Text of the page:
The US Department of Justice is demanding that an Orange County cartographer turn over records that were used by Texas lawmakers to create congressional districts that the federal government says are discriminatory.
The DOJ’s Civil Rights Division filed a motion on June 15 in the U.S. District Court in White Plains, to compel Eric Wienckowski, owner of MapGraphica in Monroe, to comply with a subpoena.
Wienckowski did not respond to an email requesting a response.
He was subpoenaed in two cases filed last year in federal court in El Paso, Texas, which have been consolidated: United States of America v State of Texas and United Latin American Citizens League v Governor Greg Abbott.
The complaints allege that the Texas legislature has refused to recognize the state’s growing minority population and has carved out congressional districts that favor white populations, in violation of the Voting Rights Act.
“He surgically excised minority communities from the heart of the Dallas-Fort Worth Metroplex,” for example, “attaching them to heavily Anglo-Saxon rural counties, some more than a hundred miles away… where they would not have equality electoral chances.
The redistricting was led by Republican State Rep. Todd Hunter, who hired Butler Snow, a public policy law firm, to help with the process. The law firm engaged Wienckowski to provide mapping assistance.
He founded the mapping company in 1999, starting with fishing maps and then expanding into “custom mapping solutions for any project,” according to its website. His LinkedIn profile lists him as a lead mapper for the New York State Redistributive Task Force.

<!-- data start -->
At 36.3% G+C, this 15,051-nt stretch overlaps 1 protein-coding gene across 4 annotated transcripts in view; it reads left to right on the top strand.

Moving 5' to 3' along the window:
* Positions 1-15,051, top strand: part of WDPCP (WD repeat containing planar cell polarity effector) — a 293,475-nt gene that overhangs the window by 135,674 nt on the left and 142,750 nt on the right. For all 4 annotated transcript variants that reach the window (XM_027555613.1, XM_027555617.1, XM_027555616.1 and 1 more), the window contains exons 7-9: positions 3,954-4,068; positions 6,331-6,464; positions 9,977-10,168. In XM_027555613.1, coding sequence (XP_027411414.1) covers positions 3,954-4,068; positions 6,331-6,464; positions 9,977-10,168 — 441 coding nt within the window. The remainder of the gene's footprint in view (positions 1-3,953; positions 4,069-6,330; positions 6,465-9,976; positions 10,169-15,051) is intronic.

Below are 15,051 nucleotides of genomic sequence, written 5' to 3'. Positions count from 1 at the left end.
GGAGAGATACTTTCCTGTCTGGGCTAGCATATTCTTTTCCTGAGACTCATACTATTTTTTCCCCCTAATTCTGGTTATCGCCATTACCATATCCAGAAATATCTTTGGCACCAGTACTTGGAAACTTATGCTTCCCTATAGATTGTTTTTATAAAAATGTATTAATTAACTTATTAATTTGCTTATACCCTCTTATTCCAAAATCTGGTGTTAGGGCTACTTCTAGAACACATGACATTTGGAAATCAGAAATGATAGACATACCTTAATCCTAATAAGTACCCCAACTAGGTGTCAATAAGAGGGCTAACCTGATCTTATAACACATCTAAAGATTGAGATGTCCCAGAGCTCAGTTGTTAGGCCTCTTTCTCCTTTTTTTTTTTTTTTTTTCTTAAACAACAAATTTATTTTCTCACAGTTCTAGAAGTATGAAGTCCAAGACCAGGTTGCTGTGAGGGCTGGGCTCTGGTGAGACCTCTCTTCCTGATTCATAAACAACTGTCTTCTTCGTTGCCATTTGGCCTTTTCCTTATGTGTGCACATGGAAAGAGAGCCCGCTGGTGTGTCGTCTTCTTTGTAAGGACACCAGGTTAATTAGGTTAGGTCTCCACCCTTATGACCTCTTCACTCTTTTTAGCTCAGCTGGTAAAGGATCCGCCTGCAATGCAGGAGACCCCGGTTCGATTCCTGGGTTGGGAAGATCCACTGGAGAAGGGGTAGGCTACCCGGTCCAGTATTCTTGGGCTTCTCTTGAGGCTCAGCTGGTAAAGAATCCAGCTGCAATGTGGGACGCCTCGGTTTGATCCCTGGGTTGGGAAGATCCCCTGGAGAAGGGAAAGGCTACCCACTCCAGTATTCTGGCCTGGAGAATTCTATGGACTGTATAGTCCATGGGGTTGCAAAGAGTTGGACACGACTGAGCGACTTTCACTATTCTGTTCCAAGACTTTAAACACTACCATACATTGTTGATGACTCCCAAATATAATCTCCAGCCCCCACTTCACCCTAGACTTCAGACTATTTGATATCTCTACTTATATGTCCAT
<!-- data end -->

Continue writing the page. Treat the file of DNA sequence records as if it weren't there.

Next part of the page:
Wienckowski received a subpoena on May 3 demanding documents on the redistricting plan, to be produced by June 2.
Butler Snow responded that Wienckowski would refuse to produce documents, according to the federal government, and would not provide a “log of privileges” outlining why the documents may be withheld.
“Mr. Wienckowski has documents that are highly relevant to the United States’ claims in this case,” the government argues, “and he has failed to articulate a valid basis for upholding them.”
Adam Foltz, another consultant involved in the redistricting process, produced a lien log. He said Wienckowski is protected by liens for attorney-client work product and legislative proceedings. He described the filings as “a confidential analysis…reflecting and involving legislative musings, opinions and mental impressions” and including “contributions from outside counsel.”
The government argues that Wienckowski failed to establish legitimate exemptions.
The United States is entitled to any discovery it deems appropriate, according to the government, because it actively participated in the events, “namely, the adoption of a redistricting plan that would have a discriminatory purpose and result.”
On June 21, Wienckowski asked the court in White Plains to transfer the government’s motion to federal court in El Paso, where similar discovery rulings were issued in the underlying lawsuit. He said the United States did not object to a transfer.
Wienckowski is represented by Manhattan attorney David M. Cohen and Austin, Texas attorney Scott K. Field.
The government is represented by Assistant Federal Attorney David Kennedy in New York and several attorneys from the Justice Department’s Civil Rights Office in Washington.